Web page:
As the GOP’s Senate healthcare reform bill struggles to gain momentum, with Senate Majority Leader Mitch McConnell (R-KY) punting a vote beyond his previously stated July 4 deadline due to a lack of support, it seems the public is even less enthused than Republican lawmakers.
An AOL News survey released Wednesday found that the bill remains even less popular than ObamaCare, with 58 percent of respondents saying they would prefer to stick with President Obama’s unpopular Affordable Care Act over the Senate’s replacement.
In a devastating sign of Republican lawmakers’ inability to sell their legislation, only 28 percent of those polled said they preferred the GOP bill, while 14 percent said they weren’t sure.
The AOL survey didn’t find better news for House lawmakers back in May when it polled the House version of the bill — finding that 60 percent of those polled had an unfavorable view of the bill, with just 31 saying they favored it.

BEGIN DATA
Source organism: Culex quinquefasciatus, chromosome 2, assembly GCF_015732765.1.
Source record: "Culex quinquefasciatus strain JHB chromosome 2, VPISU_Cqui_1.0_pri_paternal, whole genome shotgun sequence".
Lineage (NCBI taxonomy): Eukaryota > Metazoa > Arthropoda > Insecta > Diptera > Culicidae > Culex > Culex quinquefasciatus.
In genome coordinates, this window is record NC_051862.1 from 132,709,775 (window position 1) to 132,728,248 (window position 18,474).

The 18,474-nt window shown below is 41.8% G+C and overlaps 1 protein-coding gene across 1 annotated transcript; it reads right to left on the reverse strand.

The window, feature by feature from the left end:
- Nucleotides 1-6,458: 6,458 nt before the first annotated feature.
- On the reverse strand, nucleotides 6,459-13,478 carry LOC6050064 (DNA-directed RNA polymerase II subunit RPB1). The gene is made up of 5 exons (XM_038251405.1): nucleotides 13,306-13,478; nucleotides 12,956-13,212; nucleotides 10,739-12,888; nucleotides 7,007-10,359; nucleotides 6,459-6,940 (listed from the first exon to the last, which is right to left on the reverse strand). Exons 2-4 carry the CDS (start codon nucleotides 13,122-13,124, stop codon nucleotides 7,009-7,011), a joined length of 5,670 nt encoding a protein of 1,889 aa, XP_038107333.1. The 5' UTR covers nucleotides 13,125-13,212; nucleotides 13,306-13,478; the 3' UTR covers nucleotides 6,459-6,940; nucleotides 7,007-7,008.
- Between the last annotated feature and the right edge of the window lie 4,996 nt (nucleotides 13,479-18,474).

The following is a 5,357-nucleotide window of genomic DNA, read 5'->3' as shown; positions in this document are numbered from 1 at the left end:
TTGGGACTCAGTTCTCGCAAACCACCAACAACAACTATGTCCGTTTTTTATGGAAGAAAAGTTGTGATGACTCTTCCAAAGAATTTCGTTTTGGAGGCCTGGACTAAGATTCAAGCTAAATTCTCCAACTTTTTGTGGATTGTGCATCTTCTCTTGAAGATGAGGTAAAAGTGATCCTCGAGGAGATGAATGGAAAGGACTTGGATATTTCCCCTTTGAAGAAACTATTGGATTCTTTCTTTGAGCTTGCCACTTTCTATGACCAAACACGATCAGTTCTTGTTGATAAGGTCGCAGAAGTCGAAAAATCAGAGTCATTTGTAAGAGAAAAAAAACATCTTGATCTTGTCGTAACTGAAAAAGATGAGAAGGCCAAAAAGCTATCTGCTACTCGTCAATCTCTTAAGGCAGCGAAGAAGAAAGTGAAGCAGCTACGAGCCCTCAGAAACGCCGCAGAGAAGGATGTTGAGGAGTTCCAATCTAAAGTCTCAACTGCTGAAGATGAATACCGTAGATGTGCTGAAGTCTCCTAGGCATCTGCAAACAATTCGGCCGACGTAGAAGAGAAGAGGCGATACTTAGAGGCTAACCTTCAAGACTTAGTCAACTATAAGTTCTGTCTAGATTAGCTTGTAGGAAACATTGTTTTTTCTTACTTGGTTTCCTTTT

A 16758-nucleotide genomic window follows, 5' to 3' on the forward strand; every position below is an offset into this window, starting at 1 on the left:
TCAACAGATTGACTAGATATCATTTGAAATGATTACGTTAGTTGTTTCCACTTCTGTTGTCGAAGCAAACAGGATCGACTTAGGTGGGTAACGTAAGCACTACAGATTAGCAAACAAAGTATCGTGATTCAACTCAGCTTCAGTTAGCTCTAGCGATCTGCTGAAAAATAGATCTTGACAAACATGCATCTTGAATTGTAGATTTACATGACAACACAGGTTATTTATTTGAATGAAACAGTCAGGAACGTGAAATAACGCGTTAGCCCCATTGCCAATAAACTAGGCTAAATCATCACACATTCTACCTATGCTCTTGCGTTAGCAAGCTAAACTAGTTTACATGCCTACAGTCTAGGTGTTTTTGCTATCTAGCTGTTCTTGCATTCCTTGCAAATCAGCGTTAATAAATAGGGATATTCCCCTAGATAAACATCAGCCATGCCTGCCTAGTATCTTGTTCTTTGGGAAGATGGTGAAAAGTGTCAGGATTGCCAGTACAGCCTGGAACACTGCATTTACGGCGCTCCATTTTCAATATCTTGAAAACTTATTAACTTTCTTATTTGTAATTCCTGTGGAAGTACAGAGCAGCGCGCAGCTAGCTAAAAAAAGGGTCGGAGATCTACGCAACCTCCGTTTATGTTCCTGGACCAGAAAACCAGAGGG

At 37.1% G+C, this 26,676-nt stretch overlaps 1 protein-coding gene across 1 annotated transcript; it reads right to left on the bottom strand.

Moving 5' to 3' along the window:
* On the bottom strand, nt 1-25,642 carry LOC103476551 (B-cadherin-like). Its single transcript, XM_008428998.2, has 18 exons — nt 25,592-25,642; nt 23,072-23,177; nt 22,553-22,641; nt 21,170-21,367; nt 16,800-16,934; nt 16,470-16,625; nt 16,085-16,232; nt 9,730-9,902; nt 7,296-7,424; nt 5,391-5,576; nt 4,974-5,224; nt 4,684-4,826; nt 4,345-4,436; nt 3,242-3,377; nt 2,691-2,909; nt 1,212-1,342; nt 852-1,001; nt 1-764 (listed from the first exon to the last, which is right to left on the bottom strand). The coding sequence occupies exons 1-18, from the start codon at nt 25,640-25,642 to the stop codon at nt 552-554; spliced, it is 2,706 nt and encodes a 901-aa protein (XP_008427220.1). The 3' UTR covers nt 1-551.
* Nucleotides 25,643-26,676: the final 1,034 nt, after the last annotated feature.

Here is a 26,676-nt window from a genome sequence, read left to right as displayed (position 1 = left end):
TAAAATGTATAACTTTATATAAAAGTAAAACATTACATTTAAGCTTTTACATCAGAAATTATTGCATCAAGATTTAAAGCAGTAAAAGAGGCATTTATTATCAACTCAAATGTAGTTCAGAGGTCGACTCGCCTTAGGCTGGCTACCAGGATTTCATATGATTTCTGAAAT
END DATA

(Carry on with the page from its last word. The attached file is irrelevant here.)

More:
Democrats have universally opposed the bill, while a number of conservative lawmakers, including Sen. Mike Lee (R-UT), Sen. Rand Paul (R-KY) and Sen. Ted Cruz (R-TX) have come out in opposition to the bill, saying it doesn’t go far enough in repealing ObamaCare and bringing healthcare costs down.
Some conservative commentators have also opposed the bill. Ann Coulter called the bill “ObamaCare Lite” Tuesday and said voting for it was like “buying Golden West Financial right before the crash.”
Moderate Republicans such as Sen. Susan Collins (R-ME) have also opposed the bill, after the Congressional Budget Office said that 22 million people would lose insurance if the bill was passed.